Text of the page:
Published: September 10, 2013
Payday loans—high-cost, quick-fix loans that trap borrowers in debt by design—cost cash-strapped American families $3.4 billion in fees every year. Of that number, more than two-thirds—$2.6 billion--is a direct result of churning borrowers into loan after unaffordable loan. This churning dramatically increases payday lending fees without providing borrowers with access to new credit.
Payday loans have multiple features that make them dangerous for borrowers: a lack of underwriting for affordability; annual percentage rates (APR) averaging 300%; a quick repayment period of their next payday, at which time the loan is due in full; and collateral provided by personal check, which gives lenders direct access to borrower bank accounts. Further, payday loans are simply unaffordable: A typical payday borrower making $35,000 annually does not have enough income to repay their loan and cover other monthly expenses, and subsequently is caught in the payday lending debt trap for months at a time.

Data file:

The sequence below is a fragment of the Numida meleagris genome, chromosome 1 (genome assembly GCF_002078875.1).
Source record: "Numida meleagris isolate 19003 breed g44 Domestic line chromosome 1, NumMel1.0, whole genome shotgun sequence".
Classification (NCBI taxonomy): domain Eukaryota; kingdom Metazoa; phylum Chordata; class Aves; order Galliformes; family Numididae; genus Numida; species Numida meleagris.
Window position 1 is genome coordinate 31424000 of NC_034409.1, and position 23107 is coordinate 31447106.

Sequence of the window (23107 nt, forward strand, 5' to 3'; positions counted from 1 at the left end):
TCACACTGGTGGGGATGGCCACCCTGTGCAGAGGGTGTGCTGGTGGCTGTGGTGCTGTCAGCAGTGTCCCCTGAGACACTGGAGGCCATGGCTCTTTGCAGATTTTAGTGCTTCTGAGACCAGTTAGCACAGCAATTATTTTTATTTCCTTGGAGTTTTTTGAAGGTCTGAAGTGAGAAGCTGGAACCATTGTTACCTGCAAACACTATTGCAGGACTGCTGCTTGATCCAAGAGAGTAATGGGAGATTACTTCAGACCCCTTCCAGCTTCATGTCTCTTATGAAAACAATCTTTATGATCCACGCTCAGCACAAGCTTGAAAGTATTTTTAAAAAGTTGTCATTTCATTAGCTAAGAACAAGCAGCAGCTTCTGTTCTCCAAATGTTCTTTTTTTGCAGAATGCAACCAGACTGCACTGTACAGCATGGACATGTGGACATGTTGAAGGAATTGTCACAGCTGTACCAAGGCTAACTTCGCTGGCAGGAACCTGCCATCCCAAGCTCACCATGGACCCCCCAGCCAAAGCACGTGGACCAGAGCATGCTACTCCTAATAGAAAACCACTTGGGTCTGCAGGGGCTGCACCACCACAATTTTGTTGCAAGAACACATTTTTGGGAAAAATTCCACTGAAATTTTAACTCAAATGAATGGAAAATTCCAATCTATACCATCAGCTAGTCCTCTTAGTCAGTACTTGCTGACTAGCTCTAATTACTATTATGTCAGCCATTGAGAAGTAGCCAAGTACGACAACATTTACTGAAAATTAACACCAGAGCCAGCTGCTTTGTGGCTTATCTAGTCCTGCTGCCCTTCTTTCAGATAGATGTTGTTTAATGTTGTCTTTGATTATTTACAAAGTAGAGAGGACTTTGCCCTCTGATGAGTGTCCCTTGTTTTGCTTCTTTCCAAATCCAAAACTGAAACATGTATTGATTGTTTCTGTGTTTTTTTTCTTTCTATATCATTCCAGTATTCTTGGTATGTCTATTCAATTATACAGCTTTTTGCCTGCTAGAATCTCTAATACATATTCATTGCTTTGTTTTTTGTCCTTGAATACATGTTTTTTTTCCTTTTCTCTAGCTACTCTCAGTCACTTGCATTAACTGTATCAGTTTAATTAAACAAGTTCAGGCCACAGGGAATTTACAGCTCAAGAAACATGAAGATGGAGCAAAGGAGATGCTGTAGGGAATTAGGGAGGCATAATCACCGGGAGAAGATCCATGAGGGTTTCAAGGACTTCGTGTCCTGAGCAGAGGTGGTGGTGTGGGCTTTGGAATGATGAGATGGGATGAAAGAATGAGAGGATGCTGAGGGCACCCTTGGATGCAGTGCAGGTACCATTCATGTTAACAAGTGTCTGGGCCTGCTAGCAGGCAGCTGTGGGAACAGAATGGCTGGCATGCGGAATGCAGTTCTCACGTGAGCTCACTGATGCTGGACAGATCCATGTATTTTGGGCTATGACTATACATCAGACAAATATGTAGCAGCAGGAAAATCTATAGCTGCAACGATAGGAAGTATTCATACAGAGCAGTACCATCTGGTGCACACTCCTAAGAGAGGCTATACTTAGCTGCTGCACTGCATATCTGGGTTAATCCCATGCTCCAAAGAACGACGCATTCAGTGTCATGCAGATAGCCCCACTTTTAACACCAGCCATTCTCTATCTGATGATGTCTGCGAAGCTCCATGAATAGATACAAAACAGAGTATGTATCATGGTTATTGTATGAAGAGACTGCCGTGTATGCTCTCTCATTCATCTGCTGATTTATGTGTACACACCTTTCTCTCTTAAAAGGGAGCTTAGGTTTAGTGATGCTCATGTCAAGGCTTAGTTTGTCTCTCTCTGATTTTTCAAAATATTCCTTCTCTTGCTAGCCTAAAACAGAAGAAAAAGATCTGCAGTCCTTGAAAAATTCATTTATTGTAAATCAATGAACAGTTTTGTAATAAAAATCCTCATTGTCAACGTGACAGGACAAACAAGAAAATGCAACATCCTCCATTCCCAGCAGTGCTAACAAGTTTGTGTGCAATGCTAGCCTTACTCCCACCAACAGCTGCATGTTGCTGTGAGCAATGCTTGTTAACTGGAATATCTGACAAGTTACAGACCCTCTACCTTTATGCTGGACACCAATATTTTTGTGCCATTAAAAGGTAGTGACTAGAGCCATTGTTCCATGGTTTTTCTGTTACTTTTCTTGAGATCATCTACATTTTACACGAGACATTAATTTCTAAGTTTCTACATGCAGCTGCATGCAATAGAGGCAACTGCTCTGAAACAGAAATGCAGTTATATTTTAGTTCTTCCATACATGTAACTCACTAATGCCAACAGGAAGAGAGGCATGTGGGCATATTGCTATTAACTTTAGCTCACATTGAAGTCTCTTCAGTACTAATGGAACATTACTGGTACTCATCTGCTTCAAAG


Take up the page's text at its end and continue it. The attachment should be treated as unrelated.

Twenty-two states, including the District of Columbia, have significantly curbed this debt trap for their residents, either by eliminating predatory payday lending altogether, or by limiting the number of loans a borrower may take out in a year. CRL’s latest findings—including that 85% of payday loans go to borrowers with seven or more loans per year—underscore long-term, repeat borrowing as the core of the payday lending business model. The time to stop debt-trap lending is now, and the report concludes with recommendations for ways state and federal policy makers can do so.
From losing your checking account, to filing bankruptcy, borrowing from a payday lender increases the likelihood of a range of harmful outcomes, and creates lasting financial troubles.
In states that have passed payday lender-backed laws, including practices like brief cooling-off periods, renewal bans, and optional payment plans, a high percentage of new payday loans go to borrowers with twelve or more payday loans a year.